The Tea Leaves Are Tough To Read At the Moment
The initial jobless claims data this morning was good from a reported standpoint. Normally we like to see through the reported SA numbers by looking at the Y/Y trend in NSA claims, but unfortunately the distortions caused by Hurricane Sandy last year are reducing our precision in doing so. Our best estimate is that the Y/Y trend is down -7.7%, which is a modest deceleration from our estimate of -8.9% improvement in the prior week, but still in line with the longer-term trend of accelerating improvement. The SA data is likely the more informative measure here, in spite of the known distortions. The data showed a significant W/W improvement, but here again that number was likely clouded by the Veteran's Day holiday last week, which has distorted the data series in the past. Regrettably, it's hard to say with any good certainty whether the labor market inflected positively or negatively last week, though the SA numbers and our interpolated (Sandy-adjusted) NSA numbers suggest the trend of improvement that's been in place largely remained in place. The Sandy distortion should persist for another 2-3 weeks.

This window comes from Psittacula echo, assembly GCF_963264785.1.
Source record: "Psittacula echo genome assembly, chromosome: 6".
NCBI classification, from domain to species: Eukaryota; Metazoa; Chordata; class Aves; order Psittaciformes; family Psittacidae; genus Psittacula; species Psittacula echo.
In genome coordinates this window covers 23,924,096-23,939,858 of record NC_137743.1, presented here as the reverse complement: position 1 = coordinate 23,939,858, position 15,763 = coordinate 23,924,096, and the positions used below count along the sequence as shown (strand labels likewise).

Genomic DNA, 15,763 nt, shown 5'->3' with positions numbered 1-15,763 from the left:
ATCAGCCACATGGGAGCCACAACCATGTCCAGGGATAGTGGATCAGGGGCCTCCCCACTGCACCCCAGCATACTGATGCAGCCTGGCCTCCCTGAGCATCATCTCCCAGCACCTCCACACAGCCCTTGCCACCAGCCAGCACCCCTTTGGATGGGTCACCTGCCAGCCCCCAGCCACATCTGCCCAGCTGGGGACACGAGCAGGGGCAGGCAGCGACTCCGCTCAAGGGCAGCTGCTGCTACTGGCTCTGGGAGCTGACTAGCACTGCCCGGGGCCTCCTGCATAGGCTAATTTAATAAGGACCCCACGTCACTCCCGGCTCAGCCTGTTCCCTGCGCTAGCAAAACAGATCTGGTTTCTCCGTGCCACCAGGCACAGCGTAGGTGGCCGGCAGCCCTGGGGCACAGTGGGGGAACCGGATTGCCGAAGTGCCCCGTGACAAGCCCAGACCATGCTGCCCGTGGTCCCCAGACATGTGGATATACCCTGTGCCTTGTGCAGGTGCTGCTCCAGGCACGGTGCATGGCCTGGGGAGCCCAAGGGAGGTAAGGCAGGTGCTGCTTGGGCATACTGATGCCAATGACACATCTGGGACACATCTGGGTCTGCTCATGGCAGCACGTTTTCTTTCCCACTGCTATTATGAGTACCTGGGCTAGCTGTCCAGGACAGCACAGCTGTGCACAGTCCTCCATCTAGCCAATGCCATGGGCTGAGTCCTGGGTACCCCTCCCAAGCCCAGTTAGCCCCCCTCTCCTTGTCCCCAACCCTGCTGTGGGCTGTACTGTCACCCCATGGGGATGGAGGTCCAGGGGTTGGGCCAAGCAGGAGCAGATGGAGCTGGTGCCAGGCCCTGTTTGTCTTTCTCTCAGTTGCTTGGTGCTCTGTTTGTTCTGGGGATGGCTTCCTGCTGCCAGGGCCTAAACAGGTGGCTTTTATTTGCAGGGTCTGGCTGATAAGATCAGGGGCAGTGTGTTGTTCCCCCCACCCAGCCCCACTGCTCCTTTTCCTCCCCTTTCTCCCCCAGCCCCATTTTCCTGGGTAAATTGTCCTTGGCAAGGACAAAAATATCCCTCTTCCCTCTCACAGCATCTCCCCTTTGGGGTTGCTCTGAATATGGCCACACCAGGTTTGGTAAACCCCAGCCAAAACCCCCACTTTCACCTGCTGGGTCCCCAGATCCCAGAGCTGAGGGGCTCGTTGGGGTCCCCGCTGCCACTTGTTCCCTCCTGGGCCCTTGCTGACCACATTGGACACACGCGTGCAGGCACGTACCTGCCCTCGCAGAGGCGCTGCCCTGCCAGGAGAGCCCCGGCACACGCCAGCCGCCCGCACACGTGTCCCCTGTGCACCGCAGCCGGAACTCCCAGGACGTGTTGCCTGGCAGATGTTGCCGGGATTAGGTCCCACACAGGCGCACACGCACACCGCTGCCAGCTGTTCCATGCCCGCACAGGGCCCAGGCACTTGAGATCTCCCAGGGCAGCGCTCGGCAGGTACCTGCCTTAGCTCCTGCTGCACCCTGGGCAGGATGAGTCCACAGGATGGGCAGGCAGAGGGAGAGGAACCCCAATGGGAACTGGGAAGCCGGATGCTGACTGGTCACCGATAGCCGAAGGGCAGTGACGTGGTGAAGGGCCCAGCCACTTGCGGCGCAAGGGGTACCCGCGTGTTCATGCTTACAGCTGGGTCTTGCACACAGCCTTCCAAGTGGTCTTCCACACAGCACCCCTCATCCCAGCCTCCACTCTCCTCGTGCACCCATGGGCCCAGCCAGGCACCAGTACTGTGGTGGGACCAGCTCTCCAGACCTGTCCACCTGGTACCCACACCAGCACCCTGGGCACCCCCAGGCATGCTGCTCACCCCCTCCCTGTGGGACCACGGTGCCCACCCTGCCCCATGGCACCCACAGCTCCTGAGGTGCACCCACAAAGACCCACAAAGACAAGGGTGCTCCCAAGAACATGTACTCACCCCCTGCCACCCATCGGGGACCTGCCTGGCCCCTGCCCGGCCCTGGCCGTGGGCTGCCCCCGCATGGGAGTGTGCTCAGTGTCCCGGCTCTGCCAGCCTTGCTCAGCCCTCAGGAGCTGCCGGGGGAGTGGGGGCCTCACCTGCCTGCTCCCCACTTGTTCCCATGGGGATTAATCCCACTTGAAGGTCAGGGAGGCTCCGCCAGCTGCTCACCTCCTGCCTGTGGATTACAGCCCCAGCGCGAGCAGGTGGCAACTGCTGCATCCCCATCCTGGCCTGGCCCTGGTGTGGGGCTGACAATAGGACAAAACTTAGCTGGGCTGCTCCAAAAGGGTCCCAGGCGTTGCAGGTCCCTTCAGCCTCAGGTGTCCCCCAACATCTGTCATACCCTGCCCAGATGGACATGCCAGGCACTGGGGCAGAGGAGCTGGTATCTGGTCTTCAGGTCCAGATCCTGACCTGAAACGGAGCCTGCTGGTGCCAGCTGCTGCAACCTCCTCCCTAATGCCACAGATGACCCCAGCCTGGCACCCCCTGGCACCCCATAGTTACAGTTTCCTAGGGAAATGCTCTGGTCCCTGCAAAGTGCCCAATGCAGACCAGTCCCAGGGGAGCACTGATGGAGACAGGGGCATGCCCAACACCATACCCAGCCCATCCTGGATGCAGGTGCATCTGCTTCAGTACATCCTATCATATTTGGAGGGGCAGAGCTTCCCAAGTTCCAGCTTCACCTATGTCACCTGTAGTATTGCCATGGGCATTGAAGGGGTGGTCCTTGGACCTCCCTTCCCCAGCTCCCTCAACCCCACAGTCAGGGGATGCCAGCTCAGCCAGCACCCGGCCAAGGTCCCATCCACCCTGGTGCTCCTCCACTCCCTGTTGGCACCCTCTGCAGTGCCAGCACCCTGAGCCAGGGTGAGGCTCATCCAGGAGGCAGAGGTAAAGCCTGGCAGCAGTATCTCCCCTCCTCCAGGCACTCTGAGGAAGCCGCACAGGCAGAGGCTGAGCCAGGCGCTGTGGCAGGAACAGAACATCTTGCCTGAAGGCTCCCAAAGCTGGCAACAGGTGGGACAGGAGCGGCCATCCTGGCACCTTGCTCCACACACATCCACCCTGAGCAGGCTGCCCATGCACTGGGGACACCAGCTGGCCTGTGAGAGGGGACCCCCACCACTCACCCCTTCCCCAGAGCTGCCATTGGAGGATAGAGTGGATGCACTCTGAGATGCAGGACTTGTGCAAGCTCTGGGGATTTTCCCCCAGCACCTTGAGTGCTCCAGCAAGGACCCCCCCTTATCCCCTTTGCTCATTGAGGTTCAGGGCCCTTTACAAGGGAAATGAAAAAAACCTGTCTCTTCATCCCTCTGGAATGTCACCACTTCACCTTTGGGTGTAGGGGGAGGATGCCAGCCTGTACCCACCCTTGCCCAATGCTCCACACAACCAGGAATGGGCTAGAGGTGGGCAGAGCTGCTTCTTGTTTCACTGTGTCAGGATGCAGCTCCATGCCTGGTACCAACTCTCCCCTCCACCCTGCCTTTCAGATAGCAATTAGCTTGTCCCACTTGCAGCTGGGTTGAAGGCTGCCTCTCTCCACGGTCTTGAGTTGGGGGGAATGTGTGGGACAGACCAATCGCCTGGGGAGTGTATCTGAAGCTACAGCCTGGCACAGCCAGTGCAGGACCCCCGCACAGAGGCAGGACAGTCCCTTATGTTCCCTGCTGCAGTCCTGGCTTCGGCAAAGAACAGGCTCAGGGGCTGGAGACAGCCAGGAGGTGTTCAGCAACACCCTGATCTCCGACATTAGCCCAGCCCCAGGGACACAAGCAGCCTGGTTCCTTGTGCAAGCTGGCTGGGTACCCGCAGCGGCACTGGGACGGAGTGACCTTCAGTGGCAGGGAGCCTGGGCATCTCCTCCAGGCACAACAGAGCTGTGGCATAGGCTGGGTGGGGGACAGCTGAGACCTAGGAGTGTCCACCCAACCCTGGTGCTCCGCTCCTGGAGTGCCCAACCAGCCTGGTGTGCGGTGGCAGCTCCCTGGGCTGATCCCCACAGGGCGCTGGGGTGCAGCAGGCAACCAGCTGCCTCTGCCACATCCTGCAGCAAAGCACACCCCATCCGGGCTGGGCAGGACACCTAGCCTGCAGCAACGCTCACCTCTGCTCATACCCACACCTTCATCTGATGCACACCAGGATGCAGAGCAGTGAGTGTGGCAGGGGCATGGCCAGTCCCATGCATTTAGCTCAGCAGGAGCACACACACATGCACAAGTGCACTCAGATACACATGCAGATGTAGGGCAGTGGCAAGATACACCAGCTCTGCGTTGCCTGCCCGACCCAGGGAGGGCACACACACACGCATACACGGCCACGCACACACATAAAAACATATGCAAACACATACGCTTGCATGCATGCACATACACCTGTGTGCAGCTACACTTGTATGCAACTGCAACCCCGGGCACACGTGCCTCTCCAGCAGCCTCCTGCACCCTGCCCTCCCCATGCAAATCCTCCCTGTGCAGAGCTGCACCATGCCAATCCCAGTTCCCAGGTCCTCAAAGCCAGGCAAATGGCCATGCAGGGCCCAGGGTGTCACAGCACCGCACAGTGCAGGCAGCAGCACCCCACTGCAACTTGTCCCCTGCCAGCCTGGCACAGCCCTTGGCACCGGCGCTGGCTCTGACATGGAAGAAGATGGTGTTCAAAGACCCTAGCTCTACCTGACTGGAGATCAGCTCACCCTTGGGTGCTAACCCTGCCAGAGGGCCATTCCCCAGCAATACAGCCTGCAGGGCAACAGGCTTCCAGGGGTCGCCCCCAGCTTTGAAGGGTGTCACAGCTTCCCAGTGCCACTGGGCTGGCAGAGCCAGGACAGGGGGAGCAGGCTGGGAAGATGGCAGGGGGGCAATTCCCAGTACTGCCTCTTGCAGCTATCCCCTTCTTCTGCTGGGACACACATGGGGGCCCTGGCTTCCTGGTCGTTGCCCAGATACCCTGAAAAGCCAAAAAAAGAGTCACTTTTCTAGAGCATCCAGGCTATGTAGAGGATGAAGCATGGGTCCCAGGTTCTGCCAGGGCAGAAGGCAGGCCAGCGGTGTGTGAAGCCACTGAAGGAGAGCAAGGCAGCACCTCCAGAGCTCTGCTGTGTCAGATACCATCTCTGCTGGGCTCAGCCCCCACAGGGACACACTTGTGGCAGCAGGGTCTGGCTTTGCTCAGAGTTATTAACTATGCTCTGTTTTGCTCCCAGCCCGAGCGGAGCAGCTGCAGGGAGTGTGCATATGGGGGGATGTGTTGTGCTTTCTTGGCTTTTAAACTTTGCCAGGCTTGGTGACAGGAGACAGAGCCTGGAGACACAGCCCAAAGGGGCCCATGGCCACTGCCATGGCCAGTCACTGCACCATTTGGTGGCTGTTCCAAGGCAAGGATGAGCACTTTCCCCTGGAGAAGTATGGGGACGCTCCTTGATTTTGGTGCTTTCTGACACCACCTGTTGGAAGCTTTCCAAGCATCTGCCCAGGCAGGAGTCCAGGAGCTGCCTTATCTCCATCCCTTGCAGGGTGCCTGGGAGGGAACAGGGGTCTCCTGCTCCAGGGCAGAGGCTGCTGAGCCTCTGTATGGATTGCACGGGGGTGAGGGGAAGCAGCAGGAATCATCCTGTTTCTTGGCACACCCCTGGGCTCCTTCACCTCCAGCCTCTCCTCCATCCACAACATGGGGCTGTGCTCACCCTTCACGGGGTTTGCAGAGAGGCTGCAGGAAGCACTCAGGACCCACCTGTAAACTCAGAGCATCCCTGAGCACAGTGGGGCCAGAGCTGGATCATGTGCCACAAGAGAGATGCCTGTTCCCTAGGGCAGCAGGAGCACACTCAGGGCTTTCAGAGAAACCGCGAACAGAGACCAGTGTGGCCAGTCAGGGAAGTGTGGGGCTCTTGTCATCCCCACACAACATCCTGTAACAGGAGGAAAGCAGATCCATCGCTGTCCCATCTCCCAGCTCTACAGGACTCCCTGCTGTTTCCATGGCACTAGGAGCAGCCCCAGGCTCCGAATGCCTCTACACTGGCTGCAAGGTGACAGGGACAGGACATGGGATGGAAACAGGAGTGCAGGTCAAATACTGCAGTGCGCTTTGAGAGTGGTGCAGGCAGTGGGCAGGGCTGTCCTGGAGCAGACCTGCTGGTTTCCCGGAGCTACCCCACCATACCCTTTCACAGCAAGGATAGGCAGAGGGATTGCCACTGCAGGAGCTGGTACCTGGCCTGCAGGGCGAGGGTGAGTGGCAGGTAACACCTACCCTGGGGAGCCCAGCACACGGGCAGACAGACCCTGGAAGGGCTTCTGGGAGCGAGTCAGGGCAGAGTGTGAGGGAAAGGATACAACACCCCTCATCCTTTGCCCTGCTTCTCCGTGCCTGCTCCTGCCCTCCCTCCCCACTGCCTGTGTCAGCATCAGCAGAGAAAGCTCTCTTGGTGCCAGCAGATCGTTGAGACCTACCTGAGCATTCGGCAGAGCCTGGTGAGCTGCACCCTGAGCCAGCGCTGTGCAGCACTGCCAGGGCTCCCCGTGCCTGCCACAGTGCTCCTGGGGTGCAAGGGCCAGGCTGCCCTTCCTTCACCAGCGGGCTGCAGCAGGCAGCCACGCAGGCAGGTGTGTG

The Nuts & Bolts
Prior to revision, initial jobless claims fell 16k to 323k from 339k WoW, as the prior week's number was revised up by 5k to 344k.
The headline (unrevised) number shows claims were lower by 21k WoW. Meanwhile, the 4-week rolling average of seasonally-adjusted claims fell -6.75k WoW to 338.25k.
The 4-week rolling average of NSA claims, which we consider a more accurate representation of the underlying labor market trend, was -15.3% lower YoY, which is a sequential improvement versus the previous week's YoY change of -12.9%
The 2-10 spread rose 13 basis points WoW to 252 bps. 4Q13TD, the 2-10 spread is averaging 232 bps, which is lower by 2 bps relative to 3Q13.
Joshua Steiner, CFA
Jonathan Casteleyn, CFA, CMT